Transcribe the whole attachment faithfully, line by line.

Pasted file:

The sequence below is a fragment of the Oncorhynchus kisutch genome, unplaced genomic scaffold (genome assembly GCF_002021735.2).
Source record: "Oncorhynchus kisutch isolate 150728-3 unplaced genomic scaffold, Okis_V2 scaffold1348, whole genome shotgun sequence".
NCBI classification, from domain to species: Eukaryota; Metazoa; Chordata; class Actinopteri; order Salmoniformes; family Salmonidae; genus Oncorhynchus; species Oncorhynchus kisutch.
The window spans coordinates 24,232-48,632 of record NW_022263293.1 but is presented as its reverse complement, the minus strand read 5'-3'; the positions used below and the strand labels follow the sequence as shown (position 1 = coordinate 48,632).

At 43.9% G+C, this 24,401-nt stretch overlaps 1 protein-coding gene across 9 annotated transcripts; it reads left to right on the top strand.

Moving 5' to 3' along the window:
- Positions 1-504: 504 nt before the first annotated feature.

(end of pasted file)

The sequence below is a fragment of the Oncorhynchus kisutch genome, unplaced genomic scaffold (genome assembly GCF_002021735.2).
Source record: "Oncorhynchus kisutch isolate 150728-3 unplaced genomic scaffold, Okis_V2 scaffold1348, whole genome shotgun sequence".
NCBI classification, from domain to species: Eukaryota; Metazoa; Chordata; class Actinopteri; order Salmoniformes; family Salmonidae; genus Oncorhynchus; species Oncorhynchus kisutch.
The window spans coordinates 24,232-48,632 of record NW_022263293.1 but is presented as its reverse complement, the minus strand read 5'-3'; the positions used below and the strand labels follow the sequence as shown (position 1 = coordinate 48,632).

At 43.9% G+C, this 24,401-nt stretch overlaps 1 protein-coding gene across 9 annotated transcripts; it reads left to right on the top strand.

Moving 5' to 3' along the window:
- Positions 1-504: 504 nt before the first annotated feature.